Opinion
Families & the Community Letter to the Editor

Students and Administrators Could Increase Parent Involvement by Working Together

April 19, 2016 1 min read
  • Save to favorites
  • Print

To the Editor:

I write in regard to the recent article “ESSA May Offer Megaphone for Parent, Community Voice.” Too often, parental involvement is just a facade, giving the false impression of full engagement. Examples of this include parent councils that are used to “speak for” parents, or in some cases, school councils that are reserved for parents. The reality is that such councils cannot represent every parent because, like students, all parents are different. And each will have a different opinion.

One way to increase true parental involvement is to have existing parent-empowerment councils survey parents within a school on a regular basis. These surveys, however, cannot be the typical general surveys that are designed to pacify parents. These must be open and honest surveys focusing on crucial issues important to the functioning of the school as a whole.

There are several issues that are crucial to a quality parent survey: The survey must be short, with five or six questions relative to a specific issue. The survey must be preceded by sufficient information to allow parents to make quality decisions about their answers. And finally, the survey must be designed in the classroom with the full participation of students. In this way, surveys can be given to parents by their children as part of a classroom project to assure every parent has input.

Survey results could then be compiled by students in cooperation with their school’s parent-empowerment council. Then, not only would the information from the surveys be utilized, but administrators, through the parent-empowerment council, could demonstrate how the information is utilized, what decisions were made as a result of the surveys, and why those decisions were made. Of course, this is only one piece of the parent-empowerment puzzle.

When we truly empower parents, then and only then will schools become a guiding light for the community.

Eldon “Cap” Lee

Education Consultant

Burnsville, N.C

Related Tags:

A version of this article appeared in the April 20, 2016 edition of Education Week as Students and Administrators Could Increase Parent Involvement by Working Together

Events

English-Language Learners Webinar Helping English-Learners Through Improved Parent Outreach: Strategies That Work
Communicating with families is key to helping students thrive – and that’s become even more apparent during a pandemic that’s upended student well-being and forced constant logistical changes in schools. Educators should pay particular attention
This content is provided by our sponsor. It is not written by and does not necessarily reflect the views of Education Week's editorial staff.
Sponsor
Mathematics Webinar
Addressing Unfinished Learning in Math: Providing Tutoring at Scale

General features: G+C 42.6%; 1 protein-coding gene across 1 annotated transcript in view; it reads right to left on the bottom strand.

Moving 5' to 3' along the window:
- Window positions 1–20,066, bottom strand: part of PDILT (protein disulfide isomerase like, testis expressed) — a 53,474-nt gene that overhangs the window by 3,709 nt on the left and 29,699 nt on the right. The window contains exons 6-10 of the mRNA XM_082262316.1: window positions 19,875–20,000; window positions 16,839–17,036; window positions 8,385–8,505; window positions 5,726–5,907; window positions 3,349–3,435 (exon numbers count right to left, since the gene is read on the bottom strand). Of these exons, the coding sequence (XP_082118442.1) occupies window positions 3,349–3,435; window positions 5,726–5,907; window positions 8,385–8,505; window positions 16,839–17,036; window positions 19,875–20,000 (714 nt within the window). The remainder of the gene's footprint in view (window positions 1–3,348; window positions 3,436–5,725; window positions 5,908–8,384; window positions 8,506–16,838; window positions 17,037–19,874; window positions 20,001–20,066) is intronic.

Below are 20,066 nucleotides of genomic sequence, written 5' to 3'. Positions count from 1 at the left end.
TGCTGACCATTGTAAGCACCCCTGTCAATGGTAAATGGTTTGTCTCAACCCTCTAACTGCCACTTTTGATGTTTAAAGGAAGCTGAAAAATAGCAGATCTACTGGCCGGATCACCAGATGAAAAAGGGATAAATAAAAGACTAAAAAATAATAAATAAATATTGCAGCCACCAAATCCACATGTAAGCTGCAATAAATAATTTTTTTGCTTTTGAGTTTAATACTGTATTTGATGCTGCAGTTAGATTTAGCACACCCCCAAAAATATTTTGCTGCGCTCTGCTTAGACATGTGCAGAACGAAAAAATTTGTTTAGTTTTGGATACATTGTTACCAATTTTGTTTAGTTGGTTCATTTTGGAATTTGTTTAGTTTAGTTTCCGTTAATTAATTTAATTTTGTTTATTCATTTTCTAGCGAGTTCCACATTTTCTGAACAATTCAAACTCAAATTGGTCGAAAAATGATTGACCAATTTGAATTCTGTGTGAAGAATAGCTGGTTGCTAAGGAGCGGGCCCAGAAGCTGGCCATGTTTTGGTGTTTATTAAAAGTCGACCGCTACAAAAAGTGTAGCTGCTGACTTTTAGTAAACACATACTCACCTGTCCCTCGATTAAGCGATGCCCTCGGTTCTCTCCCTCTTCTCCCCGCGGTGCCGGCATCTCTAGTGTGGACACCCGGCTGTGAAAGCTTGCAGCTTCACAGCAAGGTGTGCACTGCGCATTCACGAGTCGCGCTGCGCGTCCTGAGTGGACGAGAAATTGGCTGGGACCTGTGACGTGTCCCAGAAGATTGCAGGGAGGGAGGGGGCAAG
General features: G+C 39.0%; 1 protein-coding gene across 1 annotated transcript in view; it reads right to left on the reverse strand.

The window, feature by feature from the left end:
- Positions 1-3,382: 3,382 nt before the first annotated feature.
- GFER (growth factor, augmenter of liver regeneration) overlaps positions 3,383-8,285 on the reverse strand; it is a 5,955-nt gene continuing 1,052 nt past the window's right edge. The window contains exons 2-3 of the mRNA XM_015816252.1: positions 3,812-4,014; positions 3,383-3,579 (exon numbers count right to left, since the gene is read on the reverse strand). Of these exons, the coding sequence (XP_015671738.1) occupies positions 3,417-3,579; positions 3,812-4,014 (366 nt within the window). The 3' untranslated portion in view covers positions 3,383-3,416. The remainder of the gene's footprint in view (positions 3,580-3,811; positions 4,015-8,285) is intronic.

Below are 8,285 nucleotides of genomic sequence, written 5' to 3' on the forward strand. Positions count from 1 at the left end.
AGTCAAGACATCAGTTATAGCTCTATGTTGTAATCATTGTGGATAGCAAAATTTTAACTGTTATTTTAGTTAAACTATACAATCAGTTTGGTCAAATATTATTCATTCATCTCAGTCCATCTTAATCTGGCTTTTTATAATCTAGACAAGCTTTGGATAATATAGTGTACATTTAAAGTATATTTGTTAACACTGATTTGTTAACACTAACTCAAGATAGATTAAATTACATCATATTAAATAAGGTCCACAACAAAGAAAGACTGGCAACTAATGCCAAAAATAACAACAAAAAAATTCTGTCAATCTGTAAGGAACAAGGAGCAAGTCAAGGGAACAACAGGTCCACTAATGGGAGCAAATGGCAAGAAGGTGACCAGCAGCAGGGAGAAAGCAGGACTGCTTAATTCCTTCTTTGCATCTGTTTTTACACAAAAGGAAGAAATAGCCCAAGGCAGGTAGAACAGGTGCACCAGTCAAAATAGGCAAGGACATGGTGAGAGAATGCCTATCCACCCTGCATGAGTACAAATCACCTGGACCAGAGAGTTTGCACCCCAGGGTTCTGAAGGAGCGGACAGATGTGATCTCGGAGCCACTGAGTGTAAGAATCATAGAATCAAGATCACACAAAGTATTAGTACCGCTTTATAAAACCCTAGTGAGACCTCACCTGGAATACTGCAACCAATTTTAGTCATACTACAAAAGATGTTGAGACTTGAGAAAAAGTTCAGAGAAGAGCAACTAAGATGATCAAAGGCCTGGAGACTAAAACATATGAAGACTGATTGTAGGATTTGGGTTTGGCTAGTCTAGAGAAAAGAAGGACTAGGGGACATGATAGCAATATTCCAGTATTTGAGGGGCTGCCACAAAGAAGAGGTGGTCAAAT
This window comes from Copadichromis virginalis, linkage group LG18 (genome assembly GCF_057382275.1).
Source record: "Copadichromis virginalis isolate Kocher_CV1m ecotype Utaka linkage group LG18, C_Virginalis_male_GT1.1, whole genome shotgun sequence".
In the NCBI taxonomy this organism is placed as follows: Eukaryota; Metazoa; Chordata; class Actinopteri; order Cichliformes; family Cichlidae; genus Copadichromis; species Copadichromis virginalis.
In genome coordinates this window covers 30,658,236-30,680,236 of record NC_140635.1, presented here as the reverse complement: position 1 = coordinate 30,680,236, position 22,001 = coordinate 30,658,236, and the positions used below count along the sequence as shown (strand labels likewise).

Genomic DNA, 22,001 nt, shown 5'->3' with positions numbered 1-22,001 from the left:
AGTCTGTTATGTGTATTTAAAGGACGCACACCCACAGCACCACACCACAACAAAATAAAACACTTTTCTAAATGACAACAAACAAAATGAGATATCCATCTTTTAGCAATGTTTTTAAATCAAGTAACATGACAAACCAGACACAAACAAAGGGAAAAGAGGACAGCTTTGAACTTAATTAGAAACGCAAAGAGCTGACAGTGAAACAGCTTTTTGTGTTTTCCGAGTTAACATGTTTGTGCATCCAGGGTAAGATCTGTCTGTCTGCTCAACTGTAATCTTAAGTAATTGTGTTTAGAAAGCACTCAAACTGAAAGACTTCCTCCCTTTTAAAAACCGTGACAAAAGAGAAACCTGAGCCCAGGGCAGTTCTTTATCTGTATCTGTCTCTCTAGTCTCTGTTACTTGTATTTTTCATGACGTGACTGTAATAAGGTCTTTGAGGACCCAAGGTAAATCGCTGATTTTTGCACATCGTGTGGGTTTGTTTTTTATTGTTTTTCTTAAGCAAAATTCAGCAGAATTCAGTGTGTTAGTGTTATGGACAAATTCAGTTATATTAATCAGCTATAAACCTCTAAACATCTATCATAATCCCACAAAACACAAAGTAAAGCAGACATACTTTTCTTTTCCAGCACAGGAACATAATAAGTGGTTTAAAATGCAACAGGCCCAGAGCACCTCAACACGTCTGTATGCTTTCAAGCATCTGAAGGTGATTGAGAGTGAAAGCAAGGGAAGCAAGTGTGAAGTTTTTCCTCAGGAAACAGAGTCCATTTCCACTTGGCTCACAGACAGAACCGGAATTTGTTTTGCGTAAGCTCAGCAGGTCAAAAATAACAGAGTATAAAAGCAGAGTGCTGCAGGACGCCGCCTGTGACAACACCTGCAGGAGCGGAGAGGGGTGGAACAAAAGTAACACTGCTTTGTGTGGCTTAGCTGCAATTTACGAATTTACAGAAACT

Most states as well as the federal government have landed on tutoring as a key strategy to address unfinished learning from the pandemic. Take math, for example. Studies have found that students lost more ground
Content provided by Yup Math Tutoring
Classroom Technology Webinar Building Better Blended Learning in K-12 Schools
The pandemic and the increasing use of technology in K-12 education it prompted has added renewed energy to the blended learning movement as most students are now learning in school buildings (and will likely continue

EdWeek Top School Jobs

Teacher Jobs
Search over ten thousand teaching jobs nationwide — elementary, middle, high school and more.
View Jobs
Principal Jobs
Find hundreds of jobs for principals, assistant principals, and other school leadership roles.
View Jobs
Administrator Jobs
Over a thousand district-level jobs: superintendents, directors, more.
View Jobs
Support Staff Jobs
Search thousands of jobs, from paraprofessionals to counselors and more.
View Jobs

Read Next

Families & the Community Parents May Not Be as Upset With Schools About COVID Protocols as You Think, Polls Show
A new poll found that a majority of Americans think local schools have done a good job balancing health and safety with other priorities.
2 min read
Image of coronavirus and data.
Getty
Families & the Community How to Talk to Parents About COVID-19 Vaccines: 3 Tips From Scientists
The National Academies of Science has new guidance for schools on encouraging parents to get their children vaccinated.
4 min read
Image of a stethescope, teddy bear, and vaccine syringe.
Milena Khosroshvili/iStock/Getty
Families & the Community Parents: Schools Haven't Sought Our Input on How to Spend Billions in COVID Aid
In a poll, parents say they don't know how schools are spending their COVID aid, and that they haven't been consulted as required by law.
4 min read
MoneyBoatONlineGraph iSTOCK c.ToddBates
Todd Bates/iStock/Getty
Families & the Community Opinion A New Group Battling for Freedom of Thought in Education
Rick Hess speaks with the founder of a new network of teachers and parents who support freedom of thought and expression in education.
7 min read
Image shows a multi-tailed arrow hitting the bullseye of a target.
DigitalVision Vectors/Getty